Enter values (integer) for l m and n please

1

2

3

There is an error in function 4 exiting..
 

 Well that was useful i suppose. The error message could tell you where the error occurred. Let us trace the code. The setjmp in the main function saves the state of the program and returns 0. The if condition equates to false and therefore is not executed. The next statement calls the function fun1 with parameters env, l, m, n, fun1 in turn calls fun2 and so on. Whenever an error occurs in any of these functions a longjmp is executed, the val parameter being the function number where the longjmp was executed. The program returns to the main function (to the statement after setjmp) whenever a longjmp is executed. The value in s now is either 1, 2, 3, 4, depending on where the longjmp was made from. The if condition now equates to truth value and therefore an appropriate error message is flagged indicating the function in which the error occurred. If no error occurred during the execution of the program the functions return normally and the last statement of the main function is executed. Why don't i just use the goto statement to make a jump during an error? Try compiling the code below goto.c. The error flagged is because goto can be used only for local jumps. The jumps in the previous program made by longjmp where non-local ones, goto searches for local labels and hence cannot make non-local jumps.

 

Vulnerability Of The Programmer........

There is a subtle bug in setjmp/longjmp, not in its implementation, but in the way we use it. Most of us are quite unaware and rightly so of the stack state when we write a program. It is when there is an error we try and trace it by inspecting the stack (through gdb). Whenever there is a function call the stack is manipulated. First the arguments to the called function are pushed in the reverse order. Next the JSR is called to push the return address (pc) and then the fp, fp and sp are then emptied to make a new stack frame for the called function. The called function immediately on entry creates space on the stack for the local variables that might have been declared in the function. Now that you have an idea of the stack structure, try running the code below seg.c.  It compiles fine, but alas it fails to run completely and faults. Could you find the reason?

        Let us trace the code. The main function calls  me_first with 2 arguments,  the arguments are pushed onto the stack env followed by the string "IC-Labs", the JSR then pushes the pc and fp values on the stack. On entry  the function creates a local variable i on the stack. This is followed by a call to the setjmp function which saves the current state, that of me_first function. The local variable now contains the value 0, value returned by setjmp. After returning from me_first the  stack is returned to the original state, one in which it left the main function. The i_follow function is called next with a value 3 and the env variable. The stack is modified as above (when me_first was called). In the function the state stored in env is restored by longjmp. The values in the stack remain the same i.e. as they where during the execution of function  i_follow . The state though is that of function me_first. The stack frame of this state has a variable of type (char * )  which previously had a string "IC-Labs". Now after the state has been restored the value that variable s holds is 3 (the value that i_follow was passed from the main). As a result of the longjmp the statement following setjmp in me_first is executed.  In executing the statement after setjmp (printf), there is an illegal memory access since in trying to print out s the program tries to find a string at memory location 0x3 which causes a memory protection error and causes the program to fault. This bug is very subtle and often goes unnoticed, this is because the stack frame of both the functions look almost the same. In cases were the stack frames are the same there is no such error. Try replacing the argument "char *" with one of type int, and rerun it. Did it fault?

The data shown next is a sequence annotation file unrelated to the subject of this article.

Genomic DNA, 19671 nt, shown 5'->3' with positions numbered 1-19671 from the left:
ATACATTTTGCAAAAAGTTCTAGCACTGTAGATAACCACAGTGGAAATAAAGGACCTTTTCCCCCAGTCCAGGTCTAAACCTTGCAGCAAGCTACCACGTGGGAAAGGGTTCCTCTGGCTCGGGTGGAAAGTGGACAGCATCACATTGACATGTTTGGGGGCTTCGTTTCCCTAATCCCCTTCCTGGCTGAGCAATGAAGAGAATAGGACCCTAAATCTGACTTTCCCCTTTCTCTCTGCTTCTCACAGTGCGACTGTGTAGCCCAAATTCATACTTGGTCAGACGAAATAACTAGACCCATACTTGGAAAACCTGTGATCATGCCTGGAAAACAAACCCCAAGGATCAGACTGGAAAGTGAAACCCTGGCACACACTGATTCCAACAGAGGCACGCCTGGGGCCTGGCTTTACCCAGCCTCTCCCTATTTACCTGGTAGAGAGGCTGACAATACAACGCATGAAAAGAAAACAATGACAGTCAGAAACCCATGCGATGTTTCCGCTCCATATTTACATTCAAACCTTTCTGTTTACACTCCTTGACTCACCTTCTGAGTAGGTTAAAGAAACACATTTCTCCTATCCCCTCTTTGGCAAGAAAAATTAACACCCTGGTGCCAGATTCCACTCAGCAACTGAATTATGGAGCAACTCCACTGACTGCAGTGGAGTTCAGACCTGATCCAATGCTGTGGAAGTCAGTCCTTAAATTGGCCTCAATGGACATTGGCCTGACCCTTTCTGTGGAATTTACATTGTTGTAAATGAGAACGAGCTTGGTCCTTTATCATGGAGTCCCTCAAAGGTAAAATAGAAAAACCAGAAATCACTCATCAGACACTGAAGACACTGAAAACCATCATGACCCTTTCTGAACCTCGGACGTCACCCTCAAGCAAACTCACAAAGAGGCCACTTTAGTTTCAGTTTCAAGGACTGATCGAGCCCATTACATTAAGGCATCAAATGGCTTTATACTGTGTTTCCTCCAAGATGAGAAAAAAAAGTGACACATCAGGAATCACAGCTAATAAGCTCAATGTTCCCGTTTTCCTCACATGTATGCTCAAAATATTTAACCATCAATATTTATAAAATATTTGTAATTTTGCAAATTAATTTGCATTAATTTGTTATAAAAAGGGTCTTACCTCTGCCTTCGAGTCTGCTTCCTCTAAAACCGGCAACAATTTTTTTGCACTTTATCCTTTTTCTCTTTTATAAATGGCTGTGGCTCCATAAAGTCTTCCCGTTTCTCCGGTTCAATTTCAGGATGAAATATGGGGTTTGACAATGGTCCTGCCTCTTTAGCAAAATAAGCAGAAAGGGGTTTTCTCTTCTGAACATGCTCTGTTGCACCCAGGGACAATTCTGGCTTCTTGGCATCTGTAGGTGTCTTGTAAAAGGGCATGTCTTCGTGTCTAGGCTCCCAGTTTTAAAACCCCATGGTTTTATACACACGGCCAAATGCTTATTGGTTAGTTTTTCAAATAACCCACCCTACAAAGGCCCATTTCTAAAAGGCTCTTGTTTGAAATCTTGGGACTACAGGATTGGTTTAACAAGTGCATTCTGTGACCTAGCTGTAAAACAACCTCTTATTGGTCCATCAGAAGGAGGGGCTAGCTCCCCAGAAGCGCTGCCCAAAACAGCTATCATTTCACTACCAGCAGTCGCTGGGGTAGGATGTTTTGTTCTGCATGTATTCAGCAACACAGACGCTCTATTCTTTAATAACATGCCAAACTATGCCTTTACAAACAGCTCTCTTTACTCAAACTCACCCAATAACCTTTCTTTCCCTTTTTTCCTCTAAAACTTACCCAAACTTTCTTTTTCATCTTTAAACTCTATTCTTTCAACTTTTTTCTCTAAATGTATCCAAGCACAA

Signal Handling........

One of the beauties of these functions is that you can longjmp from a signal handler and return to your program and catch those signals again. Check out the program below sig.c

The main function installs a signal handler using the signal system call, parameters are the signo(SIGALRM), which indicates the signal for which you are setting up the handler and the handler routine which is executed when the signal occurs. The alarm call sends the   SIGALRM signal to the program every second. The alarm_handler basically longjmps out after 8 seconds have passed.   

 

[BIO] I am almost through with my graduate studies in computer science and engineering. I hail from Trichur (a small town in god's own country, Kerala). Any constructive criticism with regards to the style and content are welcome. Please feel free to contact me via e-mail.


Copyright © 2003, Raghu J Menon. Copying license http://www.linuxgazette.com/copying.html
Published in Issue 90 of Linux Gazette, May 2003